"No lights. No luz. No lights," was all he could think to say in his sixth-grade Spanish as he stood in the now fully illuminated restroom. When they finally seemed to understand, the crowd of restaurant workers burst into a chorus of laughter. One of them pushed a button on the smoke detector to stop the shrill alarm as the rest went back to work.
After he had adjusted his clothing and returned to the table, my friend's wife greeted him with: "Everything come out okay?" Not missing the irony of her question, he smiled weakly and reached for the check and beat a hasty retreat from the eatery.
Two weeks later when he told his wife this story she wondered why it took so long for him to tell her. Frankly, I'm surprised he told her at all and even more surprised that he let me tell you.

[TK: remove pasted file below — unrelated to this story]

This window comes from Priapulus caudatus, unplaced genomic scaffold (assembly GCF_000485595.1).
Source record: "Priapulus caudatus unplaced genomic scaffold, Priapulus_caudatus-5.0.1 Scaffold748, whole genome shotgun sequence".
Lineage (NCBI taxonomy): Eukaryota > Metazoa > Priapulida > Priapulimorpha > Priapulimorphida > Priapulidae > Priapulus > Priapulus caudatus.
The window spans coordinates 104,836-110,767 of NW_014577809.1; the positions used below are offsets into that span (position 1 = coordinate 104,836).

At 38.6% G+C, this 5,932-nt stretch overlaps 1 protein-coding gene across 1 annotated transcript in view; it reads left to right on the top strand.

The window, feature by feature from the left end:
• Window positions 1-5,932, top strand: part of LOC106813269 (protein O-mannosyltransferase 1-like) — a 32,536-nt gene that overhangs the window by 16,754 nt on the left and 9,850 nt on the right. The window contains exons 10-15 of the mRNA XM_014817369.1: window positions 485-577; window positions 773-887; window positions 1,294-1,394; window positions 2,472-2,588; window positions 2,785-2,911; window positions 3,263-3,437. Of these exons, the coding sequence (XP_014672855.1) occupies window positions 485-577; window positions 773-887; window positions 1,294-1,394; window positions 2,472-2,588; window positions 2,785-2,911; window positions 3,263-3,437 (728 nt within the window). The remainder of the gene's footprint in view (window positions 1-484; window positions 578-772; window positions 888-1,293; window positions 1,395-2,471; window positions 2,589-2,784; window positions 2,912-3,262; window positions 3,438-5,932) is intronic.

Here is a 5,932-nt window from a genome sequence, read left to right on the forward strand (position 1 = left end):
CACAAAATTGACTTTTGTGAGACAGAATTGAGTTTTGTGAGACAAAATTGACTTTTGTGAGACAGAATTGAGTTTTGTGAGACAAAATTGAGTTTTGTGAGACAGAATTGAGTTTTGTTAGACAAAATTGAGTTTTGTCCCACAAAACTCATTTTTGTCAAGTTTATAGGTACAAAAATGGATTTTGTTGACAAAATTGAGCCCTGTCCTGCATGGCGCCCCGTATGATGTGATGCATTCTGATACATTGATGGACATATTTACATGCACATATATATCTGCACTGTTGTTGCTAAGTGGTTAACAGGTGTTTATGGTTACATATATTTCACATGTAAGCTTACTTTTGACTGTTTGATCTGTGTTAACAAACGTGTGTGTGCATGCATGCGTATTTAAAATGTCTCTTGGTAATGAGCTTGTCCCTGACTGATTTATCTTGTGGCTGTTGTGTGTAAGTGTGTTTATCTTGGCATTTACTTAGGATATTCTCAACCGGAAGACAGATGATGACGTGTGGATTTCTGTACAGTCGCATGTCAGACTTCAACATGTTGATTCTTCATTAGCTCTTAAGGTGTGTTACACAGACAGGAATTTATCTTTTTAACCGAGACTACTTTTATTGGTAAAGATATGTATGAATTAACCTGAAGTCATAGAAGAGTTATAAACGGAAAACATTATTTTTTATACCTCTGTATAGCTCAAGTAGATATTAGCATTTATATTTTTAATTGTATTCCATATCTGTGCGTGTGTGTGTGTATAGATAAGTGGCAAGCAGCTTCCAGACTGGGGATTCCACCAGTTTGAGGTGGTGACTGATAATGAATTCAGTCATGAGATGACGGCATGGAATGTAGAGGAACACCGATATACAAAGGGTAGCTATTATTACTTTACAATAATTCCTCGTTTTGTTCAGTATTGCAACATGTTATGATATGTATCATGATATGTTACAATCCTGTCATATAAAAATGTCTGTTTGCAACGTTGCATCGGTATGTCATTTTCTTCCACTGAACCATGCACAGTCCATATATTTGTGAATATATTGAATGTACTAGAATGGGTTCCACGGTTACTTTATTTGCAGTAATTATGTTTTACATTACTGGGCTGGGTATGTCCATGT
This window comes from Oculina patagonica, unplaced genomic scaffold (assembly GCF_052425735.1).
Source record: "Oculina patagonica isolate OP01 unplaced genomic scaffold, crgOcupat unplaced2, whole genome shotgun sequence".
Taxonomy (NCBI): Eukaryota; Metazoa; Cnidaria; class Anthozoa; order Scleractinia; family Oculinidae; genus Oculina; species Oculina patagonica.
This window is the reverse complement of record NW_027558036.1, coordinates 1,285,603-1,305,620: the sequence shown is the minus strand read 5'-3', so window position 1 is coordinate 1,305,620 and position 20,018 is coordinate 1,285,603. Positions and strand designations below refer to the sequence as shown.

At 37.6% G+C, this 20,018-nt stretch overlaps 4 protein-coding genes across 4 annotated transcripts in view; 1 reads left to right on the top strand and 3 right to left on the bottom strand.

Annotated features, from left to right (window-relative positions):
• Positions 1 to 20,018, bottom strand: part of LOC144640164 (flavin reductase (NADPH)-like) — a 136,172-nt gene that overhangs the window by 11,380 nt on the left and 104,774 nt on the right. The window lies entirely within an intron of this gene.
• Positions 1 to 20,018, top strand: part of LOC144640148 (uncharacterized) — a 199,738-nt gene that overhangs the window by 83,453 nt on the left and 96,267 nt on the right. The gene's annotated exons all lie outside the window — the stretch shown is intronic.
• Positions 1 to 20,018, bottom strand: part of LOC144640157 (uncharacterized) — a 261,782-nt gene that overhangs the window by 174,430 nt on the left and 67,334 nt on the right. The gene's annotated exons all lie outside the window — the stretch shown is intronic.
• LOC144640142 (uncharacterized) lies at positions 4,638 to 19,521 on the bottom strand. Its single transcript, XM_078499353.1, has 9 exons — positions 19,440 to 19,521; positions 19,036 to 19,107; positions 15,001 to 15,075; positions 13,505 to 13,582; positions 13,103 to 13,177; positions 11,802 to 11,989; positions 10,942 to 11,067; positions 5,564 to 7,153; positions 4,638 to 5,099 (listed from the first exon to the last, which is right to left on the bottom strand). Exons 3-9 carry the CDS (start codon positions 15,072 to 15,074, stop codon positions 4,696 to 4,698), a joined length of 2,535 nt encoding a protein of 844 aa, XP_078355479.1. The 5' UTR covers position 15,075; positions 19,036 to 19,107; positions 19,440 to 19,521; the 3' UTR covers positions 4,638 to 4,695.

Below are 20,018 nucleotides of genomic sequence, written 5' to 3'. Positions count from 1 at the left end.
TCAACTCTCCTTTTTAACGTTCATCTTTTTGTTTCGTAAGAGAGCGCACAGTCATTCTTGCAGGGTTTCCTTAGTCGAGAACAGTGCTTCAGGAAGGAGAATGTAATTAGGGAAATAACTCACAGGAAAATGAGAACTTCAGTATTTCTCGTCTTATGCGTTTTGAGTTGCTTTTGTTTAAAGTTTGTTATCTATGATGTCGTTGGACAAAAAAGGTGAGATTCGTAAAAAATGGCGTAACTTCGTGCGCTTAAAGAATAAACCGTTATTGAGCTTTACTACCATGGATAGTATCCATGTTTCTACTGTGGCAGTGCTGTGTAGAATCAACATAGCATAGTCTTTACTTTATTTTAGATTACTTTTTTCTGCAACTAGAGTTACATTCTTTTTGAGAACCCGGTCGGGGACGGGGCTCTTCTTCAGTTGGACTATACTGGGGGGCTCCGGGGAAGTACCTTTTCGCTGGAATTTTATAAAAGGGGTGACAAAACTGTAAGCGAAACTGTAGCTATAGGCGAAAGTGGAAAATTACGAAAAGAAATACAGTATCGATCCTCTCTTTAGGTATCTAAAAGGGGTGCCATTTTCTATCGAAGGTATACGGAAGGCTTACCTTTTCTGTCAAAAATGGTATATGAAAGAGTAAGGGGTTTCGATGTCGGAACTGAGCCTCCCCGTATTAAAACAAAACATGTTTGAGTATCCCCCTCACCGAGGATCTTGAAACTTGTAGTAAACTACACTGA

It seems like there has been an lot written in the Texas press about the Central California Coast. That is probably because as Texans simmer through a scorching drought this summer, the California coastline has average daytime temperatures in the mid to high seventies.
Texas will always be my favorite place to explore, but on a couple of recent trips to the Gold Coast I have found some wonderful attributes in the state at which I once scoffed. A few of my favorite things about California and, to be fair, a Texas equivalent:
* San Francisco is a great international city to explore. There is so much to see and do here that I can't imagine every running out of places to go. (Texas equivalent: San Antonio with a tour of the Mercado. A tour of the Alamo is worth the time and a lot cheaper.)
* The Monterey Bay Aquarium is one of the best educational facilities in the world. They even have an exhibit on the Texas shrimp industry. The town of Monterey is a nice place to visit, but it is rapidly losing its Old World charm. (Texas equivalent: Corpus Christi and the Texas State Aquarium.)